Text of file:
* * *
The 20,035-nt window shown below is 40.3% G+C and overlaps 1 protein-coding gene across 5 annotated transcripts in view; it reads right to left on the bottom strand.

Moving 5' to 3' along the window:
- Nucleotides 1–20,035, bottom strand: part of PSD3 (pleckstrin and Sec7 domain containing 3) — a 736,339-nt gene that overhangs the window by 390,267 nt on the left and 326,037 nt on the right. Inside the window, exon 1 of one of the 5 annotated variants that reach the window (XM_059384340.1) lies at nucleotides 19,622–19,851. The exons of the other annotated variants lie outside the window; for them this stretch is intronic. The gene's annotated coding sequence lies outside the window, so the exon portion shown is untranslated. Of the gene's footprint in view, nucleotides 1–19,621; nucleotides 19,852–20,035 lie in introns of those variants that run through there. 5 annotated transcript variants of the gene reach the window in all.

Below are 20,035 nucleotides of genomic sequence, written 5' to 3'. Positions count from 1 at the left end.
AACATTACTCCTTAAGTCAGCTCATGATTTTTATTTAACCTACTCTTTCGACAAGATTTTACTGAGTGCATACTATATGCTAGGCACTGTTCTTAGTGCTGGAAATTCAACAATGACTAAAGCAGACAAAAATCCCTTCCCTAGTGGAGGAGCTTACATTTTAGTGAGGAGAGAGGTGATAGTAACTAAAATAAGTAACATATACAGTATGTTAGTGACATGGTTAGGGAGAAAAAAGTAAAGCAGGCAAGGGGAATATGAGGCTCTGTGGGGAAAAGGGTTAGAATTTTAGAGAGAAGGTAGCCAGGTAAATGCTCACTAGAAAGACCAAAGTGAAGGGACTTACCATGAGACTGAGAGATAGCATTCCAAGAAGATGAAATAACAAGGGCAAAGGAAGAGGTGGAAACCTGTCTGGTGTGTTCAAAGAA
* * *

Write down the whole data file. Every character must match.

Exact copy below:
The 20,035-nt window shown below is 40.3% G+C and overlaps 1 protein-coding gene across 5 annotated transcripts in view; it reads right to left on the bottom strand.

Moving 5' to 3' along the window:
- Nucleotides 1–20,035, bottom strand: part of PSD3 (pleckstrin and Sec7 domain containing 3) — a 736,339-nt gene that overhangs the window by 390,267 nt on the left and 326,037 nt on the right. Inside the window, exon 1 of one of the 5 annotated variants that reach the window (XM_059384340.1) lies at nucleotides 19,622–19,851. The exons of the other annotated variants lie outside the window; for them this stretch is intronic. The gene's annotated coding sequence lies outside the window, so the exon portion shown is untranslated. Of the gene's footprint in view, nucleotides 1–19,621; nucleotides 19,852–20,035 lie in introns of those variants that run through there. 5 annotated transcript variants of the gene reach the window in all.

Below are 20,035 nucleotides of genomic sequence, written 5' to 3'. Positions count from 1 at the left end.
AACATTACTCCTTAAGTCAGCTCATGATTTTTATTTAACCTACTCTTTCGACAAGATTTTACTGAGTGCATACTATATGCTAGGCACTGTTCTTAGTGCTGGAAATTCAACAATGACTAAAGCAGACAAAAATCCCTTCCCTAGTGGAGGAGCTTACATTTTAGTGAGGAGAGAGGTGATAGTAACTAAAATAAGTAACATATACAGTATGTTAGTGACATGGTTAGGGAGAAAAAAGTAAAGCAGGCAAGGGGAATATGAGGCTCTGTGGGGAAAAGGGTTAGAATTTTAGAGAGAAGGTAGCCAGGTAAATGCTCACTAGAAAGACCAAAGTGAAGGGACTTACCATGAGACTGAGAGATAGCATTCCAAGAAGATGAAATAACAAGGGCAAAGGAAGAGGTGGAAACCTGTCTGGTGTGTTCAAAGAA